The two Brians lost their bottle with the budget

ANOTHER opportunity wasted — the elephant’s still sitting in the corner.

Tuesday’s supplementary or emergency budget, as it latterly became known, was always a budget that was going to satisfy very few people, if indeed it was destined to please anyone at all.

Given that it was a no-win situation, it’s really a pity that Brian Linehan and Brian Cowen did not have the bottle to deal with some of the major underlying issues impacting on the economy.

Instead, what they appear to have done is fiddle around the edges with some issues and not even bother to deal with others. It’s another golden opportunity wasted to take on the elephant which is still sitting smugly in the corner.

Whilst there were, undoubtedly, the rare few innocents who thought that somehow they might be saved the ravages of this budget, the vast bulk of folk expected a tough if not savage budget. Not only was it well signalled, but from the state of the economy — with almost e60 billion in expenditure and e34bn or so in revenue — it was needed.

It has been described as a “budget from hell”.

Hyperbole, maybe, but given the range and depth of ‘taxes’ imposed it was a reasonable description.

Whilst the budget did hit the spot on the revenue generation side it did not do so on the expenditure side.

As always the burden fell on the poor and the coping classes.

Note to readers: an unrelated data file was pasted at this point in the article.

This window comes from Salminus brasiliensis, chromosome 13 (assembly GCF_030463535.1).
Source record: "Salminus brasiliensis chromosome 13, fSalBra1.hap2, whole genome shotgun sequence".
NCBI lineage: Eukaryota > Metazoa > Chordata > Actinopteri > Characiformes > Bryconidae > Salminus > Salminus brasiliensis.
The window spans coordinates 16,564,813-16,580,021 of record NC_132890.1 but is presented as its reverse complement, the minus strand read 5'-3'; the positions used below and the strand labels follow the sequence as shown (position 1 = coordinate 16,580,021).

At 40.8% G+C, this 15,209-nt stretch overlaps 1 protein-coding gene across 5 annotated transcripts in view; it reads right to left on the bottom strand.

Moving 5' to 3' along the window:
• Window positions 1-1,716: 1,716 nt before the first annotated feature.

The banks, on the other hand, were given another leg up with a promise to put in place a National Asset Management Agency, who would in effect “buy” up e90bn of toxic assets from the banks.

The hope is that they would then start helping to get the economy moving by lending again. Perhaps they will, but our experience has been that despite the various leg ups they got from Government already they have chosen more often than not to bite “the proverbial hand that feeds them”.

Messers Linehan and Cowen might think they have fooled us by changing some of the terms and conditions of our politicians. The payments that have been taken or adjusted were both unsustainable and unjustified. Taking them was simply to say “look we are taking some of the pain too”.

Benchmarking politicians to a bloated and money-grabbing golden circle might have seemed to be the right thing to do for a politician whose head no longer fitted in the average size hat, but it never made sense or could be justified.

Benchmarking against other European countries makes more sense, but only if it’s honest and not loaded.

But perhaps our greatest concern should be the lack of any real or serious attack on the current expenditure side. We cannot under any circumstances tax our way back to good health.

Finance Minister Brian Lenihan said after taking e3.25bn in the budget, he will look for another e4.75bn for 2010 and e4.6bn in 2011.

He warned that to reach this figure he will look at taxing child benefit, introducing a property tax and cutting social welfare.

No mention of cutting expenditure, or eliminating the waste within a bloated public sector costing us e20bn or so per annum. No mention of eliminating some or any of the 601 or so quangos which have completed their remit, or which have passed their sell-by date — indeed they created another one — NAMA.

The two Brians are back talking to the social partners, but the latter represent nobody but themselves. Cutting expenditure to one is anathema, and supporting their banking paymasters is an imperative for the golden circle cheerleaders.

We, that is you and I, the ones who will suffer the most, have no say in this charade.


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